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    Drogue, I have to say that this is a brilliantly written bill. I assume you've written it as you're the one responding. Im very impressed. I will need to digest the content on it before i can make a judgement one way or another.
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    (Original post by Eru Iluvatar)
    How would this effect companies in the UK, in a european marketplace for permits (as i understand it, its the companies, rather than the government, who would have to trade for extra permits if they want to produce more than their current allocation for a year). Would it mean that if the "market price" of permits was above £40 a tonne in europe, that UK companies couldn't sell their allocation for above that, or if it was less than £10, they couldn't sell it below that, or they couldn't buy permits outside that price range either? I might be not quite understanding the scheme, so correct me if i'm making a mistake about how it works.
    Sort of - while companies buy it, it's allocated to countries. This would mean that if the market price was above £40/tonne, the government would subsidise the price to keep it at £40/tonne for British firms, and if it was below £10/tonne, the government would tax it to keep the price at £10/tonne. It provides some stability for British firms as well as ensuring that if we get the allocation drastically wrong, so that the cost of abatement is above £40/tonne or below £10/tonne, we can over or under run our allowance.

    This would be better if it were done on an EU scale, but even just for the UK it's still a big improvement.

    (Original post by Eru Iluvatar)
    I know, but in the short term, the money has to come from somewhere. What sort of period would you estimate we would be looking at for investments to become cost neutral? And the question was more about, what stimulus fund (just for reference), and whether or not the funds were already allocated by the RL government for other schemes, and if so, what would be effected by allocating it to this instead (again, in the short term, before it becomes cost neutral)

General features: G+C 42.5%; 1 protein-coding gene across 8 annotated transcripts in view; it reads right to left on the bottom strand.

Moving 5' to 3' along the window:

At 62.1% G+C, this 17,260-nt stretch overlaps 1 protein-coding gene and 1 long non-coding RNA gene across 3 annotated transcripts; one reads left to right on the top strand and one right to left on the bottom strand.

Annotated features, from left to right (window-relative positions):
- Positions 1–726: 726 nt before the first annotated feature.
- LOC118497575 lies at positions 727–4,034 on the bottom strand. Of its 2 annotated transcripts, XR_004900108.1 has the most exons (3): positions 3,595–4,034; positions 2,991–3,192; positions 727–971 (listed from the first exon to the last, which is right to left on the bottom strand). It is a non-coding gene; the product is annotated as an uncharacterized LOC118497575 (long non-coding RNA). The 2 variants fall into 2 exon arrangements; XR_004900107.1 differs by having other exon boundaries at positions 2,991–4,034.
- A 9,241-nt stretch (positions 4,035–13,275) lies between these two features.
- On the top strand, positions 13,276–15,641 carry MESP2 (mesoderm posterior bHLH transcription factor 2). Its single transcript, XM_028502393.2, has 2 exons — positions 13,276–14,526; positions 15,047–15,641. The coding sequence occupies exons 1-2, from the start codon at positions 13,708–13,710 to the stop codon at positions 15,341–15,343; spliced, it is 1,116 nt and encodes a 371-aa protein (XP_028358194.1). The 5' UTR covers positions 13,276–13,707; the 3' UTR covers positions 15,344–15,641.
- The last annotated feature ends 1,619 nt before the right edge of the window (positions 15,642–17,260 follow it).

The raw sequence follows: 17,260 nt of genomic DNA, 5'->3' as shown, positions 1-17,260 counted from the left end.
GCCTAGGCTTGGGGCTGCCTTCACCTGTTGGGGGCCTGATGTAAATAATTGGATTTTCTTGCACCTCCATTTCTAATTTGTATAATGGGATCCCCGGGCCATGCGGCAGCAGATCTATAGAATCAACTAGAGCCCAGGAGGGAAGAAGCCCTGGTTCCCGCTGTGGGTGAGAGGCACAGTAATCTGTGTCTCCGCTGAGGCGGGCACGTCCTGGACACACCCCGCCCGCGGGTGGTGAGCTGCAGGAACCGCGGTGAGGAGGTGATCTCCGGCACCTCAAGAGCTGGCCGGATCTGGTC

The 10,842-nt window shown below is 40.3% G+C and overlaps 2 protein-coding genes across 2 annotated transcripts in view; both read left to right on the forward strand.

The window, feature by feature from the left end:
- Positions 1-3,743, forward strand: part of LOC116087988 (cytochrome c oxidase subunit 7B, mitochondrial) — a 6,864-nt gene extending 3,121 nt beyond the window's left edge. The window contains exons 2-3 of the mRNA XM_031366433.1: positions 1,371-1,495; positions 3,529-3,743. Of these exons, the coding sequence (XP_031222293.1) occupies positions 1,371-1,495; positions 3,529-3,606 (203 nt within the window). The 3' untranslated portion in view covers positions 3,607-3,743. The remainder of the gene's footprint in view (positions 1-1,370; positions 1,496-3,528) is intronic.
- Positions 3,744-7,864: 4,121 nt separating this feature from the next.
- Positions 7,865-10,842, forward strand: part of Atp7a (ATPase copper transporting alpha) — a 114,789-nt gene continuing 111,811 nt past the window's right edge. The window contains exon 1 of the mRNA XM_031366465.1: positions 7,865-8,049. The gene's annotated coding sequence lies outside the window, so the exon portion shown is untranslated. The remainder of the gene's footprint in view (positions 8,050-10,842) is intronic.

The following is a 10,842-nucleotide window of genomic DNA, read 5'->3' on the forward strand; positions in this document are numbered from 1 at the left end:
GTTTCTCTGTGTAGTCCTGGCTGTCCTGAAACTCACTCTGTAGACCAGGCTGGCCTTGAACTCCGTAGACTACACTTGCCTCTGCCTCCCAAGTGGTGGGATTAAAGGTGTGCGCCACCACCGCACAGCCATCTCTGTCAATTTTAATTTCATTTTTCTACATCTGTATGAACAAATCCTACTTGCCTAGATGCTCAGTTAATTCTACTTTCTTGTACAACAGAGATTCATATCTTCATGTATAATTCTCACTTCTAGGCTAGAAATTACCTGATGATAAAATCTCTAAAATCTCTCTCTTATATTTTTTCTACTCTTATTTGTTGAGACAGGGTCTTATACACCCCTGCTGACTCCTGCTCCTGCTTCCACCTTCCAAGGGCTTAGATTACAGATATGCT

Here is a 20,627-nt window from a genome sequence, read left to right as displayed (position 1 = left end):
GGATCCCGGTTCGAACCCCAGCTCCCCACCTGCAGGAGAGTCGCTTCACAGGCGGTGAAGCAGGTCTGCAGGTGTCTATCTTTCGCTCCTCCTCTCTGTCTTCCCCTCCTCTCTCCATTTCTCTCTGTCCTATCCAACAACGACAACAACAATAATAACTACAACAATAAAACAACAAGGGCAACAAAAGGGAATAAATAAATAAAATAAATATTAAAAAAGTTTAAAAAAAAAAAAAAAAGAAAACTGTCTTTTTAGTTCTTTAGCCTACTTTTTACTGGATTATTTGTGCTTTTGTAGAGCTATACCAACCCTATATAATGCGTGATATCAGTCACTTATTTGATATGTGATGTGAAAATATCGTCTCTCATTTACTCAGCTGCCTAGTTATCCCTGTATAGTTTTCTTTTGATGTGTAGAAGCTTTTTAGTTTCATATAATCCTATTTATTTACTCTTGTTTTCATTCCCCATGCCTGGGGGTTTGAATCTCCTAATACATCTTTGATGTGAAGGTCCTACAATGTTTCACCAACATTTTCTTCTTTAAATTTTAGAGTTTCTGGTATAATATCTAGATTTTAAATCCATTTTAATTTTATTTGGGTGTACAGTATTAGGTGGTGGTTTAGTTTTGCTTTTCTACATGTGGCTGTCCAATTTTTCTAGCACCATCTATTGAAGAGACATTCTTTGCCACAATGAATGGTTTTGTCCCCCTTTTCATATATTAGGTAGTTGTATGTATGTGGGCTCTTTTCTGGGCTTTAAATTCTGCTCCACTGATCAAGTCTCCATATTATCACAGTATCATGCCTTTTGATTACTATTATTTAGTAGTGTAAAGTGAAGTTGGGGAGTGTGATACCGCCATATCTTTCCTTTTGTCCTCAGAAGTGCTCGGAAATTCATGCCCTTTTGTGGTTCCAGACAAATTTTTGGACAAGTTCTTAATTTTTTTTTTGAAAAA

The money would be borrowed and lent to the social venture capital fund, which would pay profits back to the government to repay that loan. Effectively the government is an intermediary. And short term cashflow isn't a problem for the government. Long term sustainable spending is. Hence the huge difference between consumption spending (health, welfare, etc.) and investment spending (infrastructure, education and funds like this). The former has to be paid for, the latter, at least partly, pays for itself.

    (Original post by Eru Iluvatar)
    Its not any particular limit i have in mind, its more that the funds are there in the first place to fund them. Again, in the long term, it will be beneficial, and if this bill was written a couple of years ago, when the public finances were better, i would probably not be asking the question. But this money has to come from somewhere, so would it come from raised taxation, or cuts in other areas (so if it comes from the stimulus fund, is this money unallocated already, or would it have to be removed from a different area or different schemes, or if it was from a ministers budget, would anything have to be sacrificed in order to pay for this infastructure).
    This bill allocates some of the stimulus money that is currently unallocated. What would be sacrificed would be the other potential uses of the stimulus money.

    (Original post by Eru Iluvatar)